Or are you looking for Search the Archives?

Please complete the form to email this item.

Adoration of the Magi

  • Object:

    Triptych

  • Place of origin:

    Mechelen (possibly, made)
    Brussels (possibly, made)

  • Date:

    ca. 1500 (made)

  • Artist/Maker:

    Unknown

  • Materials and Techniques:

    Carved oak, painted and gilded, with gilded lead tracery and tin rosettes, glass beads and stamped paper backgrounds

  • Museum number:

    3264-1856

  • Gallery location:

    In Storage

This altarpiece is dedicated to the Adoration of the Magi. These are the three wise men or kings who came to Bethlehem when Jesus was born.The scene is presented on a raised plinth decorated with five lead stars. The eldest king kneels in the centre and presents the Christ Child with a covered cap. He is traditionally identified as Caspar. His hat lies on the floor in front of the Virgin. On the left wing the second king Melchior is shown holding his hat in his right hand and a covered goblet in his left. On the right the third king, Balthasar, holds a gold ciborium (a type of vessel) in both hands Two pairs of small holes in the back board show the position of details that are now missing. These may have been a lamp and a flask.

Physical description

triptych of wood with figures and ornaments of cast lead. The altarpiece is dedicated to the Adoration of the Magi. In the centre under the gabled canopy of the stable, the kneeling eldest king - traditionally identified as Caspar - presents the Christ Child with a covered cup. His hat lies on the floor in front of the Virgin, and two pairs of small holes in the back board indicate the position of now-missing domestic fixtures. On the right St. Joseph, wearing thick-soled clogs, holds a staff in his left hand and raises his left hand to his head to pull back his hood. The scene is presented on a raised plinth decorated with five lead stars. On the left wing Melchior is shown holding his hat in his right hand and a covered goblet in his left, and on the right Balthasar holds a gold ciborium in both hands. The two flanking figures both stand on distinctive trilateral pedestals.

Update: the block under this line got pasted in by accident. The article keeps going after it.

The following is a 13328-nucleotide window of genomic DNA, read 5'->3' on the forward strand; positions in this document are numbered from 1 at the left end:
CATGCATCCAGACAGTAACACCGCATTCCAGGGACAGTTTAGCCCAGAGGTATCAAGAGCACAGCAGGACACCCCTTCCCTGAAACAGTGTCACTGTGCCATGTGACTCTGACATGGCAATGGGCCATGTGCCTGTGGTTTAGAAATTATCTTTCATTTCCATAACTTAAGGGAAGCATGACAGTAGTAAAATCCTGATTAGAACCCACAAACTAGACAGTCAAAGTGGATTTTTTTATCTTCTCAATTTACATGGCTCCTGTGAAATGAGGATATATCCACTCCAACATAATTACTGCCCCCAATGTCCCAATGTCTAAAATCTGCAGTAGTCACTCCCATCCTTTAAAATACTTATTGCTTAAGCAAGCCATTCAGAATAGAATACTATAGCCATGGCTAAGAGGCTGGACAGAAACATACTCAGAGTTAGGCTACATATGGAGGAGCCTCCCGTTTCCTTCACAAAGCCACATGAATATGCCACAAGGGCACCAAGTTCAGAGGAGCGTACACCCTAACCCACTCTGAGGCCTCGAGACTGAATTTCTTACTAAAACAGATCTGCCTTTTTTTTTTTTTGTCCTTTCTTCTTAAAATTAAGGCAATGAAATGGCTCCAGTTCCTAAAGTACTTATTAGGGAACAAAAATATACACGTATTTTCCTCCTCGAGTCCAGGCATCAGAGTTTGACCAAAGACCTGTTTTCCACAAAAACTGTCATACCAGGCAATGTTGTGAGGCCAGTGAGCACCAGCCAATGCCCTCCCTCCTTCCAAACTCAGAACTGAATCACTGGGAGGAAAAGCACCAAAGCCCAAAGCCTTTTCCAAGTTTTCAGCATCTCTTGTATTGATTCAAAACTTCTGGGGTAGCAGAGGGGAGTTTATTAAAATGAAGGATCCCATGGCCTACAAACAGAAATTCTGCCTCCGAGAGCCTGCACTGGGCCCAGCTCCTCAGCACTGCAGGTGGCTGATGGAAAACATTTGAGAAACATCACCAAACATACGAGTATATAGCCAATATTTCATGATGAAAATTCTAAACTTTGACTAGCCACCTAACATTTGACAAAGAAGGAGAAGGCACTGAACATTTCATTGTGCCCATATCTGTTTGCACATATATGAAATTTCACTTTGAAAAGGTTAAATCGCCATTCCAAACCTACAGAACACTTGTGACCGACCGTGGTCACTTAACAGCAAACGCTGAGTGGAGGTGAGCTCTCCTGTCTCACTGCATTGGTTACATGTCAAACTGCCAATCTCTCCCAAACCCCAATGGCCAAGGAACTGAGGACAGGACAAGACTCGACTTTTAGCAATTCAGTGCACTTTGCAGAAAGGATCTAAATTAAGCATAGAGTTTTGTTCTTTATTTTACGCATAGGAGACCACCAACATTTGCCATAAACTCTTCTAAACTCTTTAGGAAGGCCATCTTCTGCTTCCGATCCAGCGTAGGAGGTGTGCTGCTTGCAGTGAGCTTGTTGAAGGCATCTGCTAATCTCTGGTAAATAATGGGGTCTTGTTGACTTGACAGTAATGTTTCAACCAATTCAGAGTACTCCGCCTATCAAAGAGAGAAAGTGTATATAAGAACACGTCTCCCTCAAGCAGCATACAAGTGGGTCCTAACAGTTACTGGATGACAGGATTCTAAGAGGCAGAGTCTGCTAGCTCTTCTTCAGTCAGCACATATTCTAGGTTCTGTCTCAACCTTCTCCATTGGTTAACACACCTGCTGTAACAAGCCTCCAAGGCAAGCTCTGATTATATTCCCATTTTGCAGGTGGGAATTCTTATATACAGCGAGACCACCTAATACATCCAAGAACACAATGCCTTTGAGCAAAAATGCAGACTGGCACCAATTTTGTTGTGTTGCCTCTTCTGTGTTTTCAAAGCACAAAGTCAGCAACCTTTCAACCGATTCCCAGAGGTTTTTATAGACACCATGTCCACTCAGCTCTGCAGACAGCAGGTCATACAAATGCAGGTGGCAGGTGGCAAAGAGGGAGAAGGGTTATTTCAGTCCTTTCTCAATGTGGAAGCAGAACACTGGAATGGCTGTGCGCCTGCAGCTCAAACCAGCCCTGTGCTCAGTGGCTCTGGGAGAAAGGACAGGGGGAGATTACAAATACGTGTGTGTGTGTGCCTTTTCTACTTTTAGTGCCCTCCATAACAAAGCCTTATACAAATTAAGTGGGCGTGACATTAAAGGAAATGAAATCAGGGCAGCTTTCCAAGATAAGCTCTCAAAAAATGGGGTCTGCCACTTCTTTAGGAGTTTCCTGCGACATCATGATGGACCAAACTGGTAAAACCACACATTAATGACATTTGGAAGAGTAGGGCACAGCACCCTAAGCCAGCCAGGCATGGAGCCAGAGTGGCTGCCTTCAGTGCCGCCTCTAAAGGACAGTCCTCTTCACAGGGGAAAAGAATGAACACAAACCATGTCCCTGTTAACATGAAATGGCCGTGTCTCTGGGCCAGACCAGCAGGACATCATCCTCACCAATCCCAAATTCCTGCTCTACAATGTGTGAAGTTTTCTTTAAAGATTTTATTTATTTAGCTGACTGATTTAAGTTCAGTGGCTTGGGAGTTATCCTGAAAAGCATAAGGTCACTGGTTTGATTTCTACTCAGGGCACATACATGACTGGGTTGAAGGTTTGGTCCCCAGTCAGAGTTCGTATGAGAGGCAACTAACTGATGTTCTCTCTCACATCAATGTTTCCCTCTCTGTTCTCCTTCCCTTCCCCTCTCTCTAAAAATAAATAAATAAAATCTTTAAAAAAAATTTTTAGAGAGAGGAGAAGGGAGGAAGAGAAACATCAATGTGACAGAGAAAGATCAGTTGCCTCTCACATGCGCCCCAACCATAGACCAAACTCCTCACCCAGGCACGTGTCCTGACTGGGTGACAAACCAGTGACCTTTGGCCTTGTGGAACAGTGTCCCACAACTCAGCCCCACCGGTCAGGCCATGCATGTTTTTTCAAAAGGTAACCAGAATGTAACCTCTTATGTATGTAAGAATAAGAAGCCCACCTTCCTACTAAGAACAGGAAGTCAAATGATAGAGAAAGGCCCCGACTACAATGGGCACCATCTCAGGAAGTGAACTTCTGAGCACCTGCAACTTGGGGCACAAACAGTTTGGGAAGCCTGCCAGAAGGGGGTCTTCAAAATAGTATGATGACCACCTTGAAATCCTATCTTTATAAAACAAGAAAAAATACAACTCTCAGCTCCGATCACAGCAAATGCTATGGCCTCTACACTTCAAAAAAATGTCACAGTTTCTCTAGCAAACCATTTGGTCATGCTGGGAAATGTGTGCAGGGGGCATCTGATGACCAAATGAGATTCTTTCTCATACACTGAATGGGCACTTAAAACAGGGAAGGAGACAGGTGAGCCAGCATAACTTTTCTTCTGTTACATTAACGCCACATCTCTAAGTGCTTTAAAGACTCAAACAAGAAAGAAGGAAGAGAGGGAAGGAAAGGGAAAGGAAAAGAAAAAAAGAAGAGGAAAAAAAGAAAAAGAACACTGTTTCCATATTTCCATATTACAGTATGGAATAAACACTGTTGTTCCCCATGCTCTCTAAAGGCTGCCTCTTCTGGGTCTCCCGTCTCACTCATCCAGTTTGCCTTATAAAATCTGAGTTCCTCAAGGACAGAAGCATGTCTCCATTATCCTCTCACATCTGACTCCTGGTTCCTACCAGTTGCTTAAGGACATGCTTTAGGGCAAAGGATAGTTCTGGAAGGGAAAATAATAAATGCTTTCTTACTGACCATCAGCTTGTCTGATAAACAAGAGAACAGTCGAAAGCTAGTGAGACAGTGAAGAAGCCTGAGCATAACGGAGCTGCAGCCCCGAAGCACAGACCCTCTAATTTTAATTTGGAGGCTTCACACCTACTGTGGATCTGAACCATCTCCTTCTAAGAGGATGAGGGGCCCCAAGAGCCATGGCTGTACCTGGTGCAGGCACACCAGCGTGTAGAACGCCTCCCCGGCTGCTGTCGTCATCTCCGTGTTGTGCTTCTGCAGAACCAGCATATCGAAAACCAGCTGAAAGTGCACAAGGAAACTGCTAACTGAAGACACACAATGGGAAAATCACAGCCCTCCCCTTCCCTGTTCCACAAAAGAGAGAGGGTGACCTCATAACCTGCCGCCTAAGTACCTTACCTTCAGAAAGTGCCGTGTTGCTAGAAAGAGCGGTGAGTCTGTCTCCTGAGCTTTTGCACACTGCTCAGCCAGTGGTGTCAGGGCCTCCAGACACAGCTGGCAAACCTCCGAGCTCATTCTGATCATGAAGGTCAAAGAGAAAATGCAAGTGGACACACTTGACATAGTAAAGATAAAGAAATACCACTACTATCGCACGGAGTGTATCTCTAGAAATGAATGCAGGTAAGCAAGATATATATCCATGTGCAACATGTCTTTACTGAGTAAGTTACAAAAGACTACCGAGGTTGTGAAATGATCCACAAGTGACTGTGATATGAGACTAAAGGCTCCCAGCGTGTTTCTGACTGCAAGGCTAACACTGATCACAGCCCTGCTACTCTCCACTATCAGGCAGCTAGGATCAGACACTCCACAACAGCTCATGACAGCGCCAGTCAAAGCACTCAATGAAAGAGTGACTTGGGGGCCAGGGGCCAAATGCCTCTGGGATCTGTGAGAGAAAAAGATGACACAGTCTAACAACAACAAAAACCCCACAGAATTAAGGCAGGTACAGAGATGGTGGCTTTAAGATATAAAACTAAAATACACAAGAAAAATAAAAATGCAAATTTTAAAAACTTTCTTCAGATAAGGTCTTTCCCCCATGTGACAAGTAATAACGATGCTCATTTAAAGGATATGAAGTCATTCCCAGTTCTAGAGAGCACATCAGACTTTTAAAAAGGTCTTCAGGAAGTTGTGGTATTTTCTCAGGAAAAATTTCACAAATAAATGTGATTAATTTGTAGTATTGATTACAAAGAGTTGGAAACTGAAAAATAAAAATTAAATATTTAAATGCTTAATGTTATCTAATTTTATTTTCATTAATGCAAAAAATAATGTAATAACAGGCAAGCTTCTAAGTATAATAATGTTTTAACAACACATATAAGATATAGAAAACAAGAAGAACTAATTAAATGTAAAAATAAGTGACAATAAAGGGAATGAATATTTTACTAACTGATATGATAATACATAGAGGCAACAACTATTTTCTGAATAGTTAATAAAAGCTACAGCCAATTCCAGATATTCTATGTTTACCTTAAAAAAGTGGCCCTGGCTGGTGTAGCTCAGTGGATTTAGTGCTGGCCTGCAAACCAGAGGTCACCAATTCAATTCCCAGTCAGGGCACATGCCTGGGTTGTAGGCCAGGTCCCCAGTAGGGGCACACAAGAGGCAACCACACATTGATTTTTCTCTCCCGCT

Place of Origin

Mechelen (possibly, made)
Brussels (possibly, made)

Date

ca. 1500 (made)

Artist/maker

Unknown

Materials and Techniques

Carved oak, painted and gilded, with gilded lead tracery and tin rosettes, glass beads and stamped paper backgrounds

Dimensions

Height: 23.5 cm, Width: 29.5 cm open

Historical context note

Small portable altarpieces of this type were apparently made for private, domestic use. An object of this sort, with its elad ornaments stamped from a mould, would have been mass-produced and was probably intended for sale to a professional or merchant-class, rather than aristocratic customer.

Descriptive line

Wood polychrome Flemish 15th cent

Bibliographic References (Citation, Note/Abstract, NAL no)

Williamson, Paul, Netherlandish Sculpture 1450-1550. London: Victoria and Albert Museum, 2002. 160p., ill. ISBN 1851773738.
Inventory of Art Objects Acquired in the Year 1856. In: Inventory of the Objects in the Art Division of the Museum at South Kensington, Arranged According to the Dates of their Acquisition. Vol I. London: Printed by George E. Eyre and William Spottiswoode for H.M.S.O., 1868, p. 58.

Materials

Oak; Tin; Lead; Glass; Paper

Techniques

Carving; Painting; Gilding; Stamping

Subjects depicted

Christianity; Stars; Cup; Rosettes; Goblet; Tracery; Hat; Staff; Ciborium

Categories

Sculpture; Religion; Christianity; Black History

Collection

Sculpture Collection

Large image request

Please confirm you are using these images within the following terms and conditions, by acknowledging each of the following key points:

Please let us know how you intend to use the images you will be downloading.

  • Copyright: © Victoria and Albert Museum, London 2017. All Rights Reserved